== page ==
As she got up to check it out she heard a loud crash and the sound of shattering glass. As she turned the corner she saw broken glass on the floor beneath a framed picture. The picture, however, was still hanging on the wall, with half of the glass missing. She couldn’t explain how it happened as no one else was in the lobby. She said they even went back to check security footage to see if someone had come from the stairwell and no one had been in that area for hours prior to the noise.
As we explored the different floors of the hotel I kept thinking about the Hotel San Carlos’ most famous specter with the saddest story; the ghost of Leone Jensen.
Being from Phoenix, I had heard the story of Leone Jensen before. The most common story is that Leone Jensen was a 22-year-old woman who was staying on the 7th floor of the hotel. She had just traveled from across the country to meet with her fiance in Phoenix. Once she arrived, she found that he no longer loved her. Heartbroken and alone she made her way up the stairs on the 7th floor to the penthouse above and jumped off the roof.
In the years since her suicide on May 7th, 1928 people have reported seeing a woman in a long dress on the roof of the hotel. When they try to get a better look at her, they find that she’s disappeared. A wispy figure of a woman has also been seen wandering the hallways of the hotel.
After we were done with the guided tour, we explored the rest of the hotel and went out to check the rooftop pool. It is said that this was Marilyn Monroe’s favorite hotel to stay at while she was in Phoenix. She would request a room on the third floor so that she could easily access the pool. She would sunbathe here for hours.
Things That Go Bump In the Night
Finally, we decided it was time to call it a day and went back to our room. We were both so exhausted it didn’t take long to fall asleep. I woke up around midnight and got up to use the bathroom. While I was standing in front of the sink washing my hands I heard a strange sound coming from the room above ours.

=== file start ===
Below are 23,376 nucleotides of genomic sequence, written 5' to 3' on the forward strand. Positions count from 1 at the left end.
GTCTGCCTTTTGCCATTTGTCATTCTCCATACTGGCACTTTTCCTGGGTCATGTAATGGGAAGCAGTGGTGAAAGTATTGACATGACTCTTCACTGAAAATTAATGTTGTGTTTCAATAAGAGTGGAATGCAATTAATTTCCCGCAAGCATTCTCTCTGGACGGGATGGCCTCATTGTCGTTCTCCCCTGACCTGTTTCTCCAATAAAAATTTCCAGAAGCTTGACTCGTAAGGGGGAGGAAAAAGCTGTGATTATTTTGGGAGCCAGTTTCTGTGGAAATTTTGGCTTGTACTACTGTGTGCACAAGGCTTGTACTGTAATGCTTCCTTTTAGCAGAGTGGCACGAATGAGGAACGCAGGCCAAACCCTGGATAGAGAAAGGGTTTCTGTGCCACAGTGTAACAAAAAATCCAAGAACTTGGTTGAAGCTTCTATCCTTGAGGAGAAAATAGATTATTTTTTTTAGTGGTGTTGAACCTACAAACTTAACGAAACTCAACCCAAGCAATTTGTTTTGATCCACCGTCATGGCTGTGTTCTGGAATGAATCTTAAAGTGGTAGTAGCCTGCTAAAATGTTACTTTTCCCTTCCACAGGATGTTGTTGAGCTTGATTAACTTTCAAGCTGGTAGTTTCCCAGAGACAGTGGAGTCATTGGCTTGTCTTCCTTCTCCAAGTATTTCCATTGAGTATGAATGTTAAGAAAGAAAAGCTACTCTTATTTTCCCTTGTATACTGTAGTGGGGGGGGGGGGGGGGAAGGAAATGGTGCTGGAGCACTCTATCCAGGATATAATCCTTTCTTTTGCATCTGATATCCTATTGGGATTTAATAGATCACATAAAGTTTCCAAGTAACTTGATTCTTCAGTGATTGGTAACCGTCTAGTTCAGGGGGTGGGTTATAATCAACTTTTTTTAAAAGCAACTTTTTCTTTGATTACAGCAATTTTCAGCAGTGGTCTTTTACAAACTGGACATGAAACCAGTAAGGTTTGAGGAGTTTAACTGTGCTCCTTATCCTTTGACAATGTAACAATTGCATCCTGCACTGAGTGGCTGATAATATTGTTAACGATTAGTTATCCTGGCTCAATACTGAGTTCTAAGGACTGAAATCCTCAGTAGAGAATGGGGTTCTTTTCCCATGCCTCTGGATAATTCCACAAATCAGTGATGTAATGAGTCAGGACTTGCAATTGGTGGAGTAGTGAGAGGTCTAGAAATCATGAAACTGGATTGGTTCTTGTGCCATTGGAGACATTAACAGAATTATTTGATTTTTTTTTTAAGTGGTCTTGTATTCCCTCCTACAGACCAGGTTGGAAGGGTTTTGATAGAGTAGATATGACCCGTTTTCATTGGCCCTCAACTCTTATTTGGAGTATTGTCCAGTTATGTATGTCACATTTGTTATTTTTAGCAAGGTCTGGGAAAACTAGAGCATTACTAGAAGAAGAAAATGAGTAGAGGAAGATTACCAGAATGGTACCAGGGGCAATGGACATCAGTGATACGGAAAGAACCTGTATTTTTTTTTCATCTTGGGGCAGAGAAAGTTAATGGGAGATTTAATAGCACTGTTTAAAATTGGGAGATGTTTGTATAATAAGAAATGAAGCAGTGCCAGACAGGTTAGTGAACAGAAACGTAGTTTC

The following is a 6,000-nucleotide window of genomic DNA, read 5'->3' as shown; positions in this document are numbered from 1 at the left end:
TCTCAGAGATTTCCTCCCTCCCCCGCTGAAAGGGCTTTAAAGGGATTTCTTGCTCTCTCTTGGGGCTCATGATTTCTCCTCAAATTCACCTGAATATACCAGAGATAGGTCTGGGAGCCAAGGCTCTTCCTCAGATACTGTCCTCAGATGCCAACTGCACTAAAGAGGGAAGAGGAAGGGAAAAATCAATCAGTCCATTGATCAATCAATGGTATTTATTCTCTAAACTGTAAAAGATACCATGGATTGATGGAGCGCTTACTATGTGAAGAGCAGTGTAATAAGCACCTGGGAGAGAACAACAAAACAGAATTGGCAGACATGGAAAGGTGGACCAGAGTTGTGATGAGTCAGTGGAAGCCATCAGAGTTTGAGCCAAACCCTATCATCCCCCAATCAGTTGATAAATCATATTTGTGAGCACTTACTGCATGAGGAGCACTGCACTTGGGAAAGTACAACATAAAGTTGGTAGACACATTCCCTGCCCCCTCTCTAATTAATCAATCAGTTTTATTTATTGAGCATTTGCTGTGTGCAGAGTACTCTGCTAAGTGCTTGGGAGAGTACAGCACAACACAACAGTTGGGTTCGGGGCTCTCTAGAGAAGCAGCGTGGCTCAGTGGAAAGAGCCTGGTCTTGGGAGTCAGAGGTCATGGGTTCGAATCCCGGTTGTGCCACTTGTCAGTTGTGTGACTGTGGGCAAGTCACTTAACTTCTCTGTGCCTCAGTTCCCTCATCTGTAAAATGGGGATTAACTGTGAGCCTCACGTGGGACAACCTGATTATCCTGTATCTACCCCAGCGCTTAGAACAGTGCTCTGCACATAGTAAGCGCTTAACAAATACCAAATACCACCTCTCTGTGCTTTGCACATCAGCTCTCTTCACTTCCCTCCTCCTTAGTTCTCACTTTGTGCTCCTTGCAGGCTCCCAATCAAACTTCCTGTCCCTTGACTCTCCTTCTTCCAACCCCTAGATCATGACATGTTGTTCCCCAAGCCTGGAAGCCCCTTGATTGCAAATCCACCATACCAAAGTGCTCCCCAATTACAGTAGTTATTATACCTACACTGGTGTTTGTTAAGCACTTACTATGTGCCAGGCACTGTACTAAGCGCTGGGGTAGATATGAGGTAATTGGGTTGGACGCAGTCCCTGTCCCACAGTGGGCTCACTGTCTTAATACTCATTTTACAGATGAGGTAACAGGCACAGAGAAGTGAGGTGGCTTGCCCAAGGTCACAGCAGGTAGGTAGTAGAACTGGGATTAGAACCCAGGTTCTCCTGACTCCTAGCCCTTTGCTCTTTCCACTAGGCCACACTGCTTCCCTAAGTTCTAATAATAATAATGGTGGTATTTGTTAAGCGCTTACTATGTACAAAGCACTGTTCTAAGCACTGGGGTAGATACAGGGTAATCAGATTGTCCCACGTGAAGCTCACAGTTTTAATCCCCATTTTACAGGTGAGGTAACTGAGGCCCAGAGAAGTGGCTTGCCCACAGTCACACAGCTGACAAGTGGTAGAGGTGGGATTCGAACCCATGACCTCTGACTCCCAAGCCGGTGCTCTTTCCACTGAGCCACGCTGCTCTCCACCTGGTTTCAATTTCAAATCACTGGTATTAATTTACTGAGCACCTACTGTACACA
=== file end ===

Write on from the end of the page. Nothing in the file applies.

I stood there for a good thirty seconds or so just listening to it. The only way I can describe it is it sounded like someone was dragging a piece of heavy furniture across a wood floor. That’s not something you would expect to hear in a hotel at 12:30 am! I can’t say I’ve ever heard anything like it while staying in a hotel. As I was listening to this sound I was trying to come up with an explanation for it.
The problem was, there are no wood floors in the hotel. The rooms and hallways are carpeted, and the bathrooms have tile floors. They’re also way too small for anything to be dragged across the floor. On top of that, we hadn’t heard any sounds other than when we were in the lobby. Just as I went to go wake Matt up the sound stopped.
Other than that incident our short stay was uneventful. This hotel has so much history that it’s not hard for me to see why it has the reputation of being haunted. The spirits that apparently decided to never check out of the Hotel San Carlos don’t seem to be malevolent. Like with other haunted locations it seems they just want people to know that they’re still around. If you’re ever in Phoenix, stop by and check it out for yourself.